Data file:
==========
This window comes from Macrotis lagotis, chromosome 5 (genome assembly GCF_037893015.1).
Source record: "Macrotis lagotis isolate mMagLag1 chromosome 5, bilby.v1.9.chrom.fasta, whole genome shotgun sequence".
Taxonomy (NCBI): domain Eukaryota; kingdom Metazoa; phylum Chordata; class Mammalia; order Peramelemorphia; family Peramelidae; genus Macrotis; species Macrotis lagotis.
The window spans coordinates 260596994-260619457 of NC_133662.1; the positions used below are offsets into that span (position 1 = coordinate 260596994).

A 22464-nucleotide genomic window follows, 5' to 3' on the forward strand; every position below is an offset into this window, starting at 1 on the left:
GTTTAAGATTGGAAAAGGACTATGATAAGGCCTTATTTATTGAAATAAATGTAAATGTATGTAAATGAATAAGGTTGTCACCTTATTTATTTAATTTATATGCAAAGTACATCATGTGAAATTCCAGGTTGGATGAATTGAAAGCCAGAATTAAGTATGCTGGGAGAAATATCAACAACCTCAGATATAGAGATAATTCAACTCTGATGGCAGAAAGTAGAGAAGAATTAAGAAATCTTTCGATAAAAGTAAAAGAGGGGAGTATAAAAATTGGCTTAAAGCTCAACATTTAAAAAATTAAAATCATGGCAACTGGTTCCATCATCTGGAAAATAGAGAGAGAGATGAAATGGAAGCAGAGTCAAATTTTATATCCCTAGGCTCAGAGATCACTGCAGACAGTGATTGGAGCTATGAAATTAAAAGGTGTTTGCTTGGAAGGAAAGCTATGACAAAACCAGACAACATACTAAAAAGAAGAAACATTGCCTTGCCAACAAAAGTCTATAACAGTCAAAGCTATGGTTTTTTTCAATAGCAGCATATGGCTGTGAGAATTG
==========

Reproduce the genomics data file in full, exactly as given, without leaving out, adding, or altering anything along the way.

This window comes from Macrotis lagotis, chromosome 5 (genome assembly GCF_037893015.1).
Source record: "Macrotis lagotis isolate mMagLag1 chromosome 5, bilby.v1.9.chrom.fasta, whole genome shotgun sequence".
Taxonomy (NCBI): domain Eukaryota; kingdom Metazoa; phylum Chordata; class Mammalia; order Peramelemorphia; family Peramelidae; genus Macrotis; species Macrotis lagotis.
The window spans coordinates 260596994-260619457 of NC_133662.1; the positions used below are offsets into that span (position 1 = coordinate 260596994).

A 22464-nucleotide genomic window follows, 5' to 3' on the forward strand; every position below is an offset into this window, starting at 1 on the left:
GTTTAAGATTGGAAAAGGACTATGATAAGGCCTTATTTATTGAAATAAATGTAAATGTATGTAAATGAATAAGGTTGTCACCTTATTTATTTAATTTATATGCAAAGTACATCATGTGAAATTCCAGGTTGGATGAATTGAAAGCCAGAATTAAGTATGCTGGGAGAAATATCAACAACCTCAGATATAGAGATAATTCAACTCTGATGGCAGAAAGTAGAGAAGAATTAAGAAATCTTTCGATAAAAGTAAAAGAGGGGAGTATAAAAATTGGCTTAAAGCTCAACATTTAAAAAATTAAAATCATGGCAACTGGTTCCATCATCTGGAAAATAGAGAGAGAGATGAAATGGAAGCAGAGTCAAATTTTATATCCCTAGGCTCAGAGATCACTGCAGACAGTGATTGGAGCTATGAAATTAAAAGGTGTTTGCTTGGAAGGAAAGCTATGACAAAACCAGACAACATACTAAAAAGAAGAAACATTGCCTTGCCAACAAAAGTCTATAACAGTCAAAGCTATGGTTTTTTTCAATAGCAGCATATGGCTGTGAGAATTG